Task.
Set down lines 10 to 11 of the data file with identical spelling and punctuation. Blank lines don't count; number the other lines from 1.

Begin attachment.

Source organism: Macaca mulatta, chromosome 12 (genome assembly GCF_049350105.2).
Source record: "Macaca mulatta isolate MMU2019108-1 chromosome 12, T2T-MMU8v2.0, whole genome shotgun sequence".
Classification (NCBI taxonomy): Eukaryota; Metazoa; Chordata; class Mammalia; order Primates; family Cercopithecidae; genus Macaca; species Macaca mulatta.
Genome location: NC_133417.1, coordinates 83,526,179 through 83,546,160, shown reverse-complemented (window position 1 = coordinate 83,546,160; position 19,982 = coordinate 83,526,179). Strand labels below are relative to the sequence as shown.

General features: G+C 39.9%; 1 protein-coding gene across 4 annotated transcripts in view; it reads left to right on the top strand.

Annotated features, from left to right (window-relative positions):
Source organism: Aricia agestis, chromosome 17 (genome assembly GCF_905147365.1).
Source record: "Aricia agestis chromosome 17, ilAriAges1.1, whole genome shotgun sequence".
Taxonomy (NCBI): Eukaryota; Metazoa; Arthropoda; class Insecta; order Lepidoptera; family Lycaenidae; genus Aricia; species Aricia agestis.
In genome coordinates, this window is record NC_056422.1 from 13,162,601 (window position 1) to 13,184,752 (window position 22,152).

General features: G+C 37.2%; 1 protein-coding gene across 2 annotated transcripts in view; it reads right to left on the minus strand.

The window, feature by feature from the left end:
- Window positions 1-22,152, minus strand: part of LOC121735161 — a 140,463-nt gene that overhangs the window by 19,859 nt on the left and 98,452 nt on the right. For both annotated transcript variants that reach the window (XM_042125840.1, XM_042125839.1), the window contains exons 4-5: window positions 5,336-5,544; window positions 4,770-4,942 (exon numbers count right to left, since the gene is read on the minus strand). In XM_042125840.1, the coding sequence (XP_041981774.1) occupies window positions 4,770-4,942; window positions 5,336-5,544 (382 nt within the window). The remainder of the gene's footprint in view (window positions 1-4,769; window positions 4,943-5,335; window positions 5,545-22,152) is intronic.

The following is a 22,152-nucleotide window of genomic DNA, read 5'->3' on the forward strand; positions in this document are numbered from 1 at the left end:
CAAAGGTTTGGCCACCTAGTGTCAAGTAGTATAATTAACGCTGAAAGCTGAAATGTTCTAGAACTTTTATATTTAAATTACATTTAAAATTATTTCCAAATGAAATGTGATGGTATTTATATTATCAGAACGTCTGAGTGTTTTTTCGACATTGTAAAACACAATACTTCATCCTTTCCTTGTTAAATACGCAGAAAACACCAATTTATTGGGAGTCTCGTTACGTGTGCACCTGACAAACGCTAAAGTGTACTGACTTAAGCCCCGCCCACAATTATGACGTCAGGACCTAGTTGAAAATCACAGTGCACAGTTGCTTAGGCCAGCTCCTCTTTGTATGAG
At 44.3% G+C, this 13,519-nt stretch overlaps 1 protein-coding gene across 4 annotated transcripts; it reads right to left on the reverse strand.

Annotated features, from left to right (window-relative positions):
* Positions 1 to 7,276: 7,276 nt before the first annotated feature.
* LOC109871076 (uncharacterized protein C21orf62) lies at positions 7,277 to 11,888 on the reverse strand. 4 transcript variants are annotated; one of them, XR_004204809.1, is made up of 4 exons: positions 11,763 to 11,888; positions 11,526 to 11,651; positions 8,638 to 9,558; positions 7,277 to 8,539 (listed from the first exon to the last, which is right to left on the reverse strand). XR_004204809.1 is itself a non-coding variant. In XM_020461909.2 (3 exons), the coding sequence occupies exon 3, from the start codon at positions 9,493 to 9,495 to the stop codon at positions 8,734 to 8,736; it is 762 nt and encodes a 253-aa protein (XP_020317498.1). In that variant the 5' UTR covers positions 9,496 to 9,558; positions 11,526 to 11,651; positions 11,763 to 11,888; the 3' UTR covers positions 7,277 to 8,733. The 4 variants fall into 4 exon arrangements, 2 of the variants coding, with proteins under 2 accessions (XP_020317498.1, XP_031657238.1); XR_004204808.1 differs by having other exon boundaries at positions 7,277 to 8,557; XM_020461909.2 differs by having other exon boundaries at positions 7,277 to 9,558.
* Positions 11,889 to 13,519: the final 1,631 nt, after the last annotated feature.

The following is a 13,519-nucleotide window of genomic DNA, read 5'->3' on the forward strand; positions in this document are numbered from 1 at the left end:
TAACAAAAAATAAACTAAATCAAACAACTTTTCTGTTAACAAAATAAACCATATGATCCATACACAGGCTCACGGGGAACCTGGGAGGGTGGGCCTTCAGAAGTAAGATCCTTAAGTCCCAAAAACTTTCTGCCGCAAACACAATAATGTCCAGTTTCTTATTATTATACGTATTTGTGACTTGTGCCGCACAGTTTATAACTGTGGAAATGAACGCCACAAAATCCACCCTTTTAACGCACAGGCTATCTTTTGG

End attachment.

In genome coordinates, this window is record NC_056422.1 from 13,162,601 (window position 1) to 13,184,752 (window position 22,152).

General features: G+C 37.2%; 1 protein-coding gene across 2 annotated transcripts in view; it reads right to left on the minus strand.